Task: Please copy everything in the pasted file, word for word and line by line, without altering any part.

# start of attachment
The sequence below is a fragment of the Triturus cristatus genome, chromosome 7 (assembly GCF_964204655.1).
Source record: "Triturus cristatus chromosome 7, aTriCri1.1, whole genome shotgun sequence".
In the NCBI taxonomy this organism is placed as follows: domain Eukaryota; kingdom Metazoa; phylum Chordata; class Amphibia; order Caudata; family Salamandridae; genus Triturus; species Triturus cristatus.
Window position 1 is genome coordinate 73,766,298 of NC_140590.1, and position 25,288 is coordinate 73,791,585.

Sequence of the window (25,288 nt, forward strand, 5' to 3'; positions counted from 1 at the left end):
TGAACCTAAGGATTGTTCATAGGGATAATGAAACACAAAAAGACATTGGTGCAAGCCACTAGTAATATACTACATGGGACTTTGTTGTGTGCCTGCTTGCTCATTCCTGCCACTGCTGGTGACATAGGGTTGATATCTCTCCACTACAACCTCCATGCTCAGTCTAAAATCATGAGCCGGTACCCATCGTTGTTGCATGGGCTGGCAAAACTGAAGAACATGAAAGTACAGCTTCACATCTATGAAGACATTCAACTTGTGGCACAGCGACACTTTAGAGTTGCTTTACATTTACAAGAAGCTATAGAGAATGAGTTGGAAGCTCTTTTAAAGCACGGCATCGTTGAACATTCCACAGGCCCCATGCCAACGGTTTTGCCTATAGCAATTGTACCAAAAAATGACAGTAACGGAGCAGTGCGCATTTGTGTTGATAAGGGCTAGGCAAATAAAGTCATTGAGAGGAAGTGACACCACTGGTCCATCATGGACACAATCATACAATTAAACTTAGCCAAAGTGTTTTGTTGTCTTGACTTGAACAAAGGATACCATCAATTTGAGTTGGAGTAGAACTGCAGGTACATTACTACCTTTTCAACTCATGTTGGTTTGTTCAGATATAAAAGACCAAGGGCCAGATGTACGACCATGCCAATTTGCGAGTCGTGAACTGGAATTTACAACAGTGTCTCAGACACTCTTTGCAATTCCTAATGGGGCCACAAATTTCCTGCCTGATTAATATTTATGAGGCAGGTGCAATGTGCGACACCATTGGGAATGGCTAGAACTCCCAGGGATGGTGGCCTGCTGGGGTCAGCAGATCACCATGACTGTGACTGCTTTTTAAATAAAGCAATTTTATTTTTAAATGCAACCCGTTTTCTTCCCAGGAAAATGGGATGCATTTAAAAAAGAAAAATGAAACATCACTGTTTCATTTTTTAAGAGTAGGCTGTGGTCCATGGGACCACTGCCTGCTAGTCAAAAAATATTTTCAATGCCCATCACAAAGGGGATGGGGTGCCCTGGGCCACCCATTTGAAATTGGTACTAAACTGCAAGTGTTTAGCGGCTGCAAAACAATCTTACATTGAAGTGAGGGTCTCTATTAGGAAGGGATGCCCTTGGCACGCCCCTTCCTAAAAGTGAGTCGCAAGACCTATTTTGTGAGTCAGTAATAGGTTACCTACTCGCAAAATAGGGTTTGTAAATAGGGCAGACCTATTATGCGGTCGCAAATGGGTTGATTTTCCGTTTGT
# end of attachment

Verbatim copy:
The sequence below is a fragment of the Triturus cristatus genome, chromosome 7 (assembly GCF_964204655.1).
Source record: "Triturus cristatus chromosome 7, aTriCri1.1, whole genome shotgun sequence".
In the NCBI taxonomy this organism is placed as follows: domain Eukaryota; kingdom Metazoa; phylum Chordata; class Amphibia; order Caudata; family Salamandridae; genus Triturus; species Triturus cristatus.
Window position 1 is genome coordinate 73,766,298 of NC_140590.1, and position 25,288 is coordinate 73,791,585.

Sequence of the window (25,288 nt, forward strand, 5' to 3'; positions counted from 1 at the left end):
TGAACCTAAGGATTGTTCATAGGGATAATGAAACACAAAAAGACATTGGTGCAAGCCACTAGTAATATACTACATGGGACTTTGTTGTGTGCCTGCTTGCTCATTCCTGCCACTGCTGGTGACATAGGGTTGATATCTCTCCACTACAACCTCCATGCTCAGTCTAAAATCATGAGCCGGTACCCATCGTTGTTGCATGGGCTGGCAAAACTGAAGAACATGAAAGTACAGCTTCACATCTATGAAGACATTCAACTTGTGGCACAGCGACACTTTAGAGTTGCTTTACATTTACAAGAAGCTATAGAGAATGAGTTGGAAGCTCTTTTAAAGCACGGCATCGTTGAACATTCCACAGGCCCCATGCCAACGGTTTTGCCTATAGCAATTGTACCAAAAAATGACAGTAACGGAGCAGTGCGCATTTGTGTTGATAAGGGCTAGGCAAATAAAGTCATTGAGAGGAAGTGACACCACTGGTCCATCATGGACACAATCATACAATTAAACTTAGCCAAAGTGTTTTGTTGTCTTGACTTGAACAAAGGATACCATCAATTTGAGTTGGAGTAGAACTGCAGGTACATTACTACCTTTTCAACTCATGTTGGTTTGTTCAGATATAAAAGACCAAGGGCCAGATGTACGACCATGCCAATTTGCGAGTCGTGAACTGGAATTTACAACAGTGTCTCAGACACTCTTTGCAATTCCTAATGGGGCCACAAATTTCCTGCCTGATTAATATTTATGAGGCAGGTGCAATGTGCGACACCATTGGGAATGGCTAGAACTCCCAGGGATGGTGGCCTGCTGGGGTCAGCAGATCACCATGACTGTGACTGCTTTTTAAATAAAGCAATTTTATTTTTAAATGCAACCCGTTTTCTTCCCAGGAAAATGGGATGCATTTAAAAAAGAAAAATGAAACATCACTGTTTCATTTTTTAAGAGTAGGCTGTGGTCCATGGGACCACTGCCTGCTAGTCAAAAAATATTTTCAATGCCCATCACAAAGGGGATGGGGTGCCCTGGGCCACCCATTTGAAATTGGTACTAAACTGCAAGTGTTTAGCGGCTGCAAAACAATCTTACATTGAAGTGAGGGTCTCTATTAGGAAGGGATGCCCTTGGCACGCCCCTTCCTAAAAGTGAGTCGCAAGACCTATTTTGTGAGTCAGTAATAGGTTACCTACTCGCAAAATAGGGTTTGTAAATAGGGCAGACCTATTATGCGGTCGCAAATGGGTTGATTTTCCGTTTGT